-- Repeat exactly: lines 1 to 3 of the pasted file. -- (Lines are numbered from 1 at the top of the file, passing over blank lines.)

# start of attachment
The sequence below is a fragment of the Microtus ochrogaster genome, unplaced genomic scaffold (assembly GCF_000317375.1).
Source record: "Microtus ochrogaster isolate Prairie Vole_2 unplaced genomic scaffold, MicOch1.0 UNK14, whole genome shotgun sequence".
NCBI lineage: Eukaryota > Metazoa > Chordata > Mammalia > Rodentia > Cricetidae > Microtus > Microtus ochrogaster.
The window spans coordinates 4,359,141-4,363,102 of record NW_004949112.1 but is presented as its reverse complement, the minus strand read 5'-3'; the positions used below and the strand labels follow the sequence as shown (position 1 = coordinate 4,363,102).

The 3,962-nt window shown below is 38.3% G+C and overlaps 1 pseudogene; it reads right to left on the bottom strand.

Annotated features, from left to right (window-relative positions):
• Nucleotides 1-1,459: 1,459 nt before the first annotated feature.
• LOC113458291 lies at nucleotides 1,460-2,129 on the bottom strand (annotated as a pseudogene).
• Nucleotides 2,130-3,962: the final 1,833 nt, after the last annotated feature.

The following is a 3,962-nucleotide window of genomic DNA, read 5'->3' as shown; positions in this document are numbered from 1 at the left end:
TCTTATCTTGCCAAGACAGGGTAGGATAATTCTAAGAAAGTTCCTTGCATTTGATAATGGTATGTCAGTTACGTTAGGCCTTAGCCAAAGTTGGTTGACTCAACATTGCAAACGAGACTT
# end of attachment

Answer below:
The sequence below is a fragment of the Microtus ochrogaster genome, unplaced genomic scaffold (assembly GCF_000317375.1).
Source record: "Microtus ochrogaster isolate Prairie Vole_2 unplaced genomic scaffold, MicOch1.0 UNK14, whole genome shotgun sequence".
NCBI lineage: Eukaryota > Metazoa > Chordata > Mammalia > Rodentia > Cricetidae > Microtus > Microtus ochrogaster.